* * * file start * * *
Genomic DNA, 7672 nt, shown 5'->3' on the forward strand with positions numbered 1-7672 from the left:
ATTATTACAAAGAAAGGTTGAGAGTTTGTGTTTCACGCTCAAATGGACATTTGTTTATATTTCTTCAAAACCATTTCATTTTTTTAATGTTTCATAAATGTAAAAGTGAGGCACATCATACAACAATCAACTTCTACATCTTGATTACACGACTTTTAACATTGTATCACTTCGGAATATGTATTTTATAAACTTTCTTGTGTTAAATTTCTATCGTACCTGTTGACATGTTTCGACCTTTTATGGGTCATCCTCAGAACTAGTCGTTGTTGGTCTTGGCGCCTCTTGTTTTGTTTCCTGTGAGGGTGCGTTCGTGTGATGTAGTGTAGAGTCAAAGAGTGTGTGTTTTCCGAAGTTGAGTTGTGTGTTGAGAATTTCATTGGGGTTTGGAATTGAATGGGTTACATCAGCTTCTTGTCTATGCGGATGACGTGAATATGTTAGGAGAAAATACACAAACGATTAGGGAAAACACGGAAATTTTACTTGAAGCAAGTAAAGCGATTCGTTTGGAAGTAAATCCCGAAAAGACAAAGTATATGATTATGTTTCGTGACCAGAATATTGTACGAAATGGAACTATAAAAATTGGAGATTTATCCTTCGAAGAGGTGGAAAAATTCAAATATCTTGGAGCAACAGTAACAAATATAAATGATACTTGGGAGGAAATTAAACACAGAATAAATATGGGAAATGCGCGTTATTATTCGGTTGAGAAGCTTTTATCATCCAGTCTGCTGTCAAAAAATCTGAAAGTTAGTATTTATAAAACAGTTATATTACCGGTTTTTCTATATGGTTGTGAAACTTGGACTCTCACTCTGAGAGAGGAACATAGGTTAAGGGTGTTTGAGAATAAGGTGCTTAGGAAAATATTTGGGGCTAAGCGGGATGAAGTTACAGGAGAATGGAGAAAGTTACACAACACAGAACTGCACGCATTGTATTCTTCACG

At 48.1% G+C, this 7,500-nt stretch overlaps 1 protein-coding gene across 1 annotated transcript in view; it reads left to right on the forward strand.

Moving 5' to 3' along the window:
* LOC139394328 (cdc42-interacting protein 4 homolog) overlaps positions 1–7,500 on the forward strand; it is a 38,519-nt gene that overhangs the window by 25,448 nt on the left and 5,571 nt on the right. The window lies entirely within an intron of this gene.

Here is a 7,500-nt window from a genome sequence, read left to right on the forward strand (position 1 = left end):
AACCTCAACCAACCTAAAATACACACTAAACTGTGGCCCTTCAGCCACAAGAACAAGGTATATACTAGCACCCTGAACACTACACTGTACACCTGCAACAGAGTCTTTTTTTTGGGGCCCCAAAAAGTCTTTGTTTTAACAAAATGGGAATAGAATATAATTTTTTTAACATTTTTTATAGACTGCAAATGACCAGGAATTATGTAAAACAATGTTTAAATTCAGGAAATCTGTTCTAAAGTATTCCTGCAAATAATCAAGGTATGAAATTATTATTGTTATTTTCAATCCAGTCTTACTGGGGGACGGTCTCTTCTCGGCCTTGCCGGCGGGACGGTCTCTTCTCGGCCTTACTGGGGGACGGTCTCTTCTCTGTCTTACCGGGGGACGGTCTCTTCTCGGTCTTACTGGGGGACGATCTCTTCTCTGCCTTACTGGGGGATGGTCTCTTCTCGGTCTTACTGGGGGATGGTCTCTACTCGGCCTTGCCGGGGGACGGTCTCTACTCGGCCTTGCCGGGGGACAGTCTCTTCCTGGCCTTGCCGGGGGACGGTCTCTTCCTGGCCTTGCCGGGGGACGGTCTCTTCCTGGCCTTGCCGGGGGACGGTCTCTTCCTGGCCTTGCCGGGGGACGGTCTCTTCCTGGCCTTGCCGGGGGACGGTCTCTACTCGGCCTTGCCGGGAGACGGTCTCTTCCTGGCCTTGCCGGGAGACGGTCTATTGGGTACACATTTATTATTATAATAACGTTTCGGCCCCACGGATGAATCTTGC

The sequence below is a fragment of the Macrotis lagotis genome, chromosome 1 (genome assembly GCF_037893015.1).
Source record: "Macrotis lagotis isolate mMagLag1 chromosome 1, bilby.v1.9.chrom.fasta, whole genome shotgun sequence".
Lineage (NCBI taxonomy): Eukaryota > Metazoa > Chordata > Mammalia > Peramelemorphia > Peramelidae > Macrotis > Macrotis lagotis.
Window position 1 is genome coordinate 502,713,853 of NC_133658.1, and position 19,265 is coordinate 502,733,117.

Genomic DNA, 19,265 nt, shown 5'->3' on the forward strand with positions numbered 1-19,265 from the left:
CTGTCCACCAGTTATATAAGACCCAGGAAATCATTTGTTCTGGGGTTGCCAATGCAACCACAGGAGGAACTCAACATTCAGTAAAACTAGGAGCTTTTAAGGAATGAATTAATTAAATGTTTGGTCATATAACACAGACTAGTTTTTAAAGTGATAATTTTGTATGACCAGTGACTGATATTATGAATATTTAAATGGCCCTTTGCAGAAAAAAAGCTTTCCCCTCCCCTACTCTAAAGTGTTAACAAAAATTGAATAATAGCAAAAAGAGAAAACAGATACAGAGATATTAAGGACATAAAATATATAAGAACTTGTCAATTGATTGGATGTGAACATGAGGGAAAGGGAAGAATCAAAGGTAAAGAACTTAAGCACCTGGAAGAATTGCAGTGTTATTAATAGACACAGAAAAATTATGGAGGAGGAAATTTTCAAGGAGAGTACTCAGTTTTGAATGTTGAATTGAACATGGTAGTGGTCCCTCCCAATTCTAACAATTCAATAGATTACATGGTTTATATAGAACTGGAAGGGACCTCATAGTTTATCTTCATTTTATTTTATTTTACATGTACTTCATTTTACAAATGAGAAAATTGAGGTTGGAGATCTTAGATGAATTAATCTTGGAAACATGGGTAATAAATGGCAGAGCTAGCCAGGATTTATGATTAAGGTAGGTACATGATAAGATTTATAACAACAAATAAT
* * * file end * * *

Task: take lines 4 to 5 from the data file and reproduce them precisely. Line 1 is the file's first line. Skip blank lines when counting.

Moving 5' to 3' along the window:
* LOC139394328 (cdc42-interacting protein 4 homolog) overlaps positions 1–7,500 on the forward strand; it is a 38,519-nt gene that overhangs the window by 25,448 nt on the left and 5,571 nt on the right. The window lies entirely within an intron of this gene.